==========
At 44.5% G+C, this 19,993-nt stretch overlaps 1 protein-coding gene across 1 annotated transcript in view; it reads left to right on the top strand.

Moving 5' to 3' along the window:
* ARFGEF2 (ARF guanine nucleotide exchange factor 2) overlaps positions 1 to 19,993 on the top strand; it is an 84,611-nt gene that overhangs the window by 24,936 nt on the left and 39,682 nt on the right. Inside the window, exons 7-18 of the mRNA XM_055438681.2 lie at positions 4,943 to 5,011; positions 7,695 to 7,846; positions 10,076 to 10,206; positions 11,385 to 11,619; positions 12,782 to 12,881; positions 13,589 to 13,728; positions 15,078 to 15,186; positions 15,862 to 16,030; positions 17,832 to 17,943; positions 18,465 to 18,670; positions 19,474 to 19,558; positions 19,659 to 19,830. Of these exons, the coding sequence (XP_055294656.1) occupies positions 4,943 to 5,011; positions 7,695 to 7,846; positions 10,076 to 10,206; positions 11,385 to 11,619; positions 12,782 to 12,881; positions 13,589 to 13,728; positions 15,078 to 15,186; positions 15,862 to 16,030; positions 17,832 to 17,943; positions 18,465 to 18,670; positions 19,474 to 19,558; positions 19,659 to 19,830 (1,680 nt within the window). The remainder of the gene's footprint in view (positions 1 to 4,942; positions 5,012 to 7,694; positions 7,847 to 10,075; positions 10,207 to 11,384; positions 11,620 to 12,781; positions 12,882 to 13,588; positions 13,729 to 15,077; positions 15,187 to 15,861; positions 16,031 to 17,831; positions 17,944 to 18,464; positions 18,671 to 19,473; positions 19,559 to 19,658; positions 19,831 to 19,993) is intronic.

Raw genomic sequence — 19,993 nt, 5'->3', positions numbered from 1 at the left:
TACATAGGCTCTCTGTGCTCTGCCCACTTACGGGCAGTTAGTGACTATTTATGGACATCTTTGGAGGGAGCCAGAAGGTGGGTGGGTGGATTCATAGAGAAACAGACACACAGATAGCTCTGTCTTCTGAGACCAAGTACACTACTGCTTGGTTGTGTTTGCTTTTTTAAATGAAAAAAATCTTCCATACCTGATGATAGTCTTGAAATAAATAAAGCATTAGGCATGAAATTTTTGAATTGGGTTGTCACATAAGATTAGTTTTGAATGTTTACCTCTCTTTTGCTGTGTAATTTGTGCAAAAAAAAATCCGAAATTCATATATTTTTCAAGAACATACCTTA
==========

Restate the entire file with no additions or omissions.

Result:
At 44.5% G+C, this 19,993-nt stretch overlaps 1 protein-coding gene across 1 annotated transcript in view; it reads left to right on the top strand.

Moving 5' to 3' along the window:
* ARFGEF2 (ARF guanine nucleotide exchange factor 2) overlaps positions 1 to 19,993 on the top strand; it is an 84,611-nt gene that overhangs the window by 24,936 nt on the left and 39,682 nt on the right. Inside the window, exons 7-18 of the mRNA XM_055438681.2 lie at positions 4,943 to 5,011; positions 7,695 to 7,846; positions 10,076 to 10,206; positions 11,385 to 11,619; positions 12,782 to 12,881; positions 13,589 to 13,728; positions 15,078 to 15,186; positions 15,862 to 16,030; positions 17,832 to 17,943; positions 18,465 to 18,670; positions 19,474 to 19,558; positions 19,659 to 19,830. Of these exons, the coding sequence (XP_055294656.1) occupies positions 4,943 to 5,011; positions 7,695 to 7,846; positions 10,076 to 10,206; positions 11,385 to 11,619; positions 12,782 to 12,881; positions 13,589 to 13,728; positions 15,078 to 15,186; positions 15,862 to 16,030; positions 17,832 to 17,943; positions 18,465 to 18,670; positions 19,474 to 19,558; positions 19,659 to 19,830 (1,680 nt within the window). The remainder of the gene's footprint in view (positions 1 to 4,942; positions 5,012 to 7,694; positions 7,847 to 10,075; positions 10,207 to 11,384; positions 11,620 to 12,781; positions 12,882 to 13,588; positions 13,729 to 15,077; positions 15,187 to 15,861; positions 16,031 to 17,831; positions 17,944 to 18,464; positions 18,671 to 19,473; positions 19,559 to 19,658; positions 19,831 to 19,993) is intronic.

Raw genomic sequence — 19,993 nt, 5'->3', positions numbered from 1 at the left:
TACATAGGCTCTCTGTGCTCTGCCCACTTACGGGCAGTTAGTGACTATTTATGGACATCTTTGGAGGGAGCCAGAAGGTGGGTGGGTGGATTCATAGAGAAACAGACACACAGATAGCTCTGTCTTCTGAGACCAAGTACACTACTGCTTGGTTGTGTTTGCTTTTTTAAATGAAAAAAATCTTCCATACCTGATGATAGTCTTGAAATAAATAAAGCATTAGGCATGAAATTTTTGAATTGGGTTGTCACATAAGATTAGTTTTGAATGTTTACCTCTCTTTTGCTGTGTAATTTGTGCAAAAAAAAATCCGAAATTCATATATTTTTCAAGAACATACCTTA